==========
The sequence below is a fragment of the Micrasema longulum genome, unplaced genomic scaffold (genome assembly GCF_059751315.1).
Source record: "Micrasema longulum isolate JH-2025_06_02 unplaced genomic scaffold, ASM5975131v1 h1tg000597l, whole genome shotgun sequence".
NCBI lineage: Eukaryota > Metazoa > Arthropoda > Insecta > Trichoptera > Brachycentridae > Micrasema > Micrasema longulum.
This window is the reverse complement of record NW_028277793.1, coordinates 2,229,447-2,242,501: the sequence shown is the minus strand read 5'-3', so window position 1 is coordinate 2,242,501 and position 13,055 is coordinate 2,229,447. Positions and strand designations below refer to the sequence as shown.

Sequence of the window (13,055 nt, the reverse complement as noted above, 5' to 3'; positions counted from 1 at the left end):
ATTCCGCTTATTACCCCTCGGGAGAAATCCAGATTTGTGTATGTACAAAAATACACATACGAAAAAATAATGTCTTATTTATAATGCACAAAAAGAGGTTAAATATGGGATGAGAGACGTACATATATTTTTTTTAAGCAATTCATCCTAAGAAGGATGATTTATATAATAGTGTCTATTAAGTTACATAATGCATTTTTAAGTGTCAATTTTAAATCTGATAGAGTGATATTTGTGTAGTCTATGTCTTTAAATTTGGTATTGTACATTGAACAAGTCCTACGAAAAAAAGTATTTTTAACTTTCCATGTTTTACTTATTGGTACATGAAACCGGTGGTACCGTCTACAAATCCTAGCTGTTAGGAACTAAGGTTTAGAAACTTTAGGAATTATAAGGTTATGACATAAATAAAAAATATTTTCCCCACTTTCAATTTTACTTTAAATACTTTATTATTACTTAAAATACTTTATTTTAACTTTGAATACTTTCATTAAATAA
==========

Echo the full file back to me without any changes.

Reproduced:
The sequence below is a fragment of the Micrasema longulum genome, unplaced genomic scaffold (genome assembly GCF_059751315.1).
Source record: "Micrasema longulum isolate JH-2025_06_02 unplaced genomic scaffold, ASM5975131v1 h1tg000597l, whole genome shotgun sequence".
NCBI lineage: Eukaryota > Metazoa > Arthropoda > Insecta > Trichoptera > Brachycentridae > Micrasema > Micrasema longulum.
This window is the reverse complement of record NW_028277793.1, coordinates 2,229,447-2,242,501: the sequence shown is the minus strand read 5'-3', so window position 1 is coordinate 2,242,501 and position 13,055 is coordinate 2,229,447. Positions and strand designations below refer to the sequence as shown.

Sequence of the window (13,055 nt, the reverse complement as noted above, 5' to 3'; positions counted from 1 at the left end):
ATTCCGCTTATTACCCCTCGGGAGAAATCCAGATTTGTGTATGTACAAAAATACACATACGAAAAAATAATGTCTTATTTATAATGCACAAAAAGAGGTTAAATATGGGATGAGAGACGTACATATATTTTTTTTAAGCAATTCATCCTAAGAAGGATGATTTATATAATAGTGTCTATTAAGTTACATAATGCATTTTTAAGTGTCAATTTTAAATCTGATAGAGTGATATTTGTGTAGTCTATGTCTTTAAATTTGGTATTGTACATTGAACAAGTCCTACGAAAAAAAGTATTTTTAACTTTCCATGTTTTACTTATTGGTACATGAAACCGGTGGTACCGTCTACAAATCCTAGCTGTTAGGAACTAAGGTTTAGAAACTTTAGGAATTATAAGGTTATGACATAAATAAAAAATATTTTCCCCACTTTCAATTTTACTTTAAATACTTTATTATTACTTAAAATACTTTATTTTAACTTTGAATACTTTCATTAAATAA